Question by elizabeth m: What effects does water energy have on the environment?
please have LEGIT information information because this is for a class and i really need this grade
Answer by Nigel P
By “Water Energy” I have to presume you mean Hydro-Electric power (the days of direct water power by using water mills is long gone, though the industrial archaeology of it is fascinating)
here is a rework of an earlier answer:
Hydro power is simply generating electricity from water flowing through turbines. While you can use the natural flow of a river in small scale schemes more usually it is associated with damming a gorge to get a large head of water then running large scale turbines off the flow from the base of the dam.
Advantages. If you have the right geography, like Iceland or parts of Scotland then you can generate a lot of power at low cost (once the dam is buildt you just have maintainance and the interest on the capital for the building costs, the “fuel” is free.) Hydro power does not produce pollution in the same way as fossil fuel or nuclear plants do, so this is a considerable benifit to the environment but see the disadvantages below.
Disadvantages – you need the right geography, a flat, arid land is not good for hydropower, or even a flat, wet land. You need somewhere with reasonable hills or mountains, with damable valleys.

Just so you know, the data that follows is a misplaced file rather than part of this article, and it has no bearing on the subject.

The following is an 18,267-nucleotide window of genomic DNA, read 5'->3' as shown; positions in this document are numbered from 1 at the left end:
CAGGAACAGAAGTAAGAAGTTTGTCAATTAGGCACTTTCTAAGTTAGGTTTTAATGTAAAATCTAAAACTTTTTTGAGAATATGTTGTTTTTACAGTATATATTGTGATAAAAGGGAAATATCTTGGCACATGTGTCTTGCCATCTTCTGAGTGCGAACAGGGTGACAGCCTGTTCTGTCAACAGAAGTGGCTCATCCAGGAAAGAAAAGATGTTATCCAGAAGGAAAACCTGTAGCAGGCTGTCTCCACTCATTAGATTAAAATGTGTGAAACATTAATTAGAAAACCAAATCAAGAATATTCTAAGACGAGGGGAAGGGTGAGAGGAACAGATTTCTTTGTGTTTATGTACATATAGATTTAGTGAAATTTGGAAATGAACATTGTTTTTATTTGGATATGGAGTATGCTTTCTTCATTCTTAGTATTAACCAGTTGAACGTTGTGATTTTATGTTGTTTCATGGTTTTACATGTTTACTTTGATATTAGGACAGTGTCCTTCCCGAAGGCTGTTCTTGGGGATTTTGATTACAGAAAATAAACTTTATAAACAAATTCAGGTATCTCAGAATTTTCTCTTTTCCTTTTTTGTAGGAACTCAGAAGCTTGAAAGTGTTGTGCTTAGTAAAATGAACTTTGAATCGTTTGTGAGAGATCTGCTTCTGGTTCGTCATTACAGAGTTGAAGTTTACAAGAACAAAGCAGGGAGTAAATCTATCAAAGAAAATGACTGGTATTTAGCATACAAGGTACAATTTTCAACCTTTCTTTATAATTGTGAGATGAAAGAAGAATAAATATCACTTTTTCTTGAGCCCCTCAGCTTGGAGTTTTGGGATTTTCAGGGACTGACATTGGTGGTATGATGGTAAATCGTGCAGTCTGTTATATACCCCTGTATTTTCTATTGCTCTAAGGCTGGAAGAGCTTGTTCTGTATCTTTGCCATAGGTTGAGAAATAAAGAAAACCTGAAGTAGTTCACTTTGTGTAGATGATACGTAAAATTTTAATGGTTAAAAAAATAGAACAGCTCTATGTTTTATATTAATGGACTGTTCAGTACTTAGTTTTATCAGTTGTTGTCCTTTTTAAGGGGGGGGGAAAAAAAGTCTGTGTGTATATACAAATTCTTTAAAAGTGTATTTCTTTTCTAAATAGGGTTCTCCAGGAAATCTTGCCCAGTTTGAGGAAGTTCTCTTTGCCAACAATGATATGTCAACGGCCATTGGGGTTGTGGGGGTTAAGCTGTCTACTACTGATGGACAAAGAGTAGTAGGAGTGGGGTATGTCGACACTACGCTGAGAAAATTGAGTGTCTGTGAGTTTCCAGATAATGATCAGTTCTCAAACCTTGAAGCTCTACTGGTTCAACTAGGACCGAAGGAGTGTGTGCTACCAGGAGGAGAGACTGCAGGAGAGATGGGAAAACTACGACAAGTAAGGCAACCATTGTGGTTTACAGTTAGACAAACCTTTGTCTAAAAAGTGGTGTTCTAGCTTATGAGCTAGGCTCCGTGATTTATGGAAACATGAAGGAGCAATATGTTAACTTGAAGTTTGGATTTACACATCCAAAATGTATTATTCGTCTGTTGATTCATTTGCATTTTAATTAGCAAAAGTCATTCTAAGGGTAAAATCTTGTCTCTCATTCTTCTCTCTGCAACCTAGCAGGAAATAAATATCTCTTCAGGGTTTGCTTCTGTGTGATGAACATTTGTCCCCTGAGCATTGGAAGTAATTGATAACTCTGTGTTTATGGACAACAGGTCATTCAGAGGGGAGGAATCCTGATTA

In some places the damming and flooding of the valley has little or no detrimental human or environmental impact but schemes like the 5 Gorges project in China (Worth googling to get more details of this project) have both dramatic environmental impact, both from flooding of land and upsetting the flow of water, and of silt downstream as well as making many thousands of people homeless.
Badly sited and designed dams can also be a huge safety hazard if they break, fortunately they tend to be reasonably well designed and planned nowadays.
Disrupting the water flow can have advantages, such as flood control and water storage in areas with rainy and drough seasons but it can also deprive the river and people downstream of the water they need.
Silt settling out in the impounded lake can clog up the lake and removing the silt can make the river erode more rapidly downstream.
The impounded lake can have some advantages, while it is a different ecosystem to the flowing river this is not always bad, the flooded valley may become a tourist attraction, both for lakeside views, boating, fishing etc and this needs to be balanced with the loss of habitat and resources from the original valley
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